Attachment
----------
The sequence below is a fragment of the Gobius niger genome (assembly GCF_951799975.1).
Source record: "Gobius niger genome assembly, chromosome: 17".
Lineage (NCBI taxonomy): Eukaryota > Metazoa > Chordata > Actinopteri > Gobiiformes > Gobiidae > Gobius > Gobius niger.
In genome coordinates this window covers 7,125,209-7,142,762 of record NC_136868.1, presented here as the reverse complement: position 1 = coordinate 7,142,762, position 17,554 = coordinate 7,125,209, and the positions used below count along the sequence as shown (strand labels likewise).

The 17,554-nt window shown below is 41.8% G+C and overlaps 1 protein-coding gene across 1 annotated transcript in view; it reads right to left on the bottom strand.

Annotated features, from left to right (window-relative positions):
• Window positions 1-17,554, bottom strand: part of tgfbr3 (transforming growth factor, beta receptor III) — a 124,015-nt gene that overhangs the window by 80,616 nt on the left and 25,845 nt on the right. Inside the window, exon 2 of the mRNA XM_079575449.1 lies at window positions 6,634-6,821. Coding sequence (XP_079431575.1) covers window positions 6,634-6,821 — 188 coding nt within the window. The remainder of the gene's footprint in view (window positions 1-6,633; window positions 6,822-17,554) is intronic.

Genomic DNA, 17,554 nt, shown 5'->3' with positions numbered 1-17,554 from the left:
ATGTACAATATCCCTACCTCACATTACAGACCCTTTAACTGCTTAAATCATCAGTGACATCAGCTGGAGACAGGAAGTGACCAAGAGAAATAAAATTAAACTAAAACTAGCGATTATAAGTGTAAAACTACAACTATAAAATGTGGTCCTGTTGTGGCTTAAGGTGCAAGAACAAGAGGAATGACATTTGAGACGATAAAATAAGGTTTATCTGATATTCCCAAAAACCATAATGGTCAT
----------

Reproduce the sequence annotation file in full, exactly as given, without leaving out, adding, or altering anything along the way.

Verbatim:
The sequence below is a fragment of the Gobius niger genome (assembly GCF_951799975.1).
Source record: "Gobius niger genome assembly, chromosome: 17".
Lineage (NCBI taxonomy): Eukaryota > Metazoa > Chordata > Actinopteri > Gobiiformes > Gobiidae > Gobius > Gobius niger.
In genome coordinates this window covers 7,125,209-7,142,762 of record NC_136868.1, presented here as the reverse complement: position 1 = coordinate 7,142,762, position 17,554 = coordinate 7,125,209, and the positions used below count along the sequence as shown (strand labels likewise).

The 17,554-nt window shown below is 41.8% G+C and overlaps 1 protein-coding gene across 1 annotated transcript in view; it reads right to left on the bottom strand.

Annotated features, from left to right (window-relative positions):
• Window positions 1-17,554, bottom strand: part of tgfbr3 (transforming growth factor, beta receptor III) — a 124,015-nt gene that overhangs the window by 80,616 nt on the left and 25,845 nt on the right. Inside the window, exon 2 of the mRNA XM_079575449.1 lies at window positions 6,634-6,821. Coding sequence (XP_079431575.1) covers window positions 6,634-6,821 — 188 coding nt within the window. The remainder of the gene's footprint in view (window positions 1-6,633; window positions 6,822-17,554) is intronic.

Genomic DNA, 17,554 nt, shown 5'->3' with positions numbered 1-17,554 from the left:
ATGTACAATATCCCTACCTCACATTACAGACCCTTTAACTGCTTAAATCATCAGTGACATCAGCTGGAGACAGGAAGTGACCAAGAGAAATAAAATTAAACTAAAACTAGCGATTATAAGTGTAAAACTACAACTATAAAATGTGGTCCTGTTGTGGCTTAAGGTGCAAGAACAAGAGGAATGACATTTGAGACGATAAAATAAGGTTTATCTGATATTCCCAAAAACCATAATGGTCAT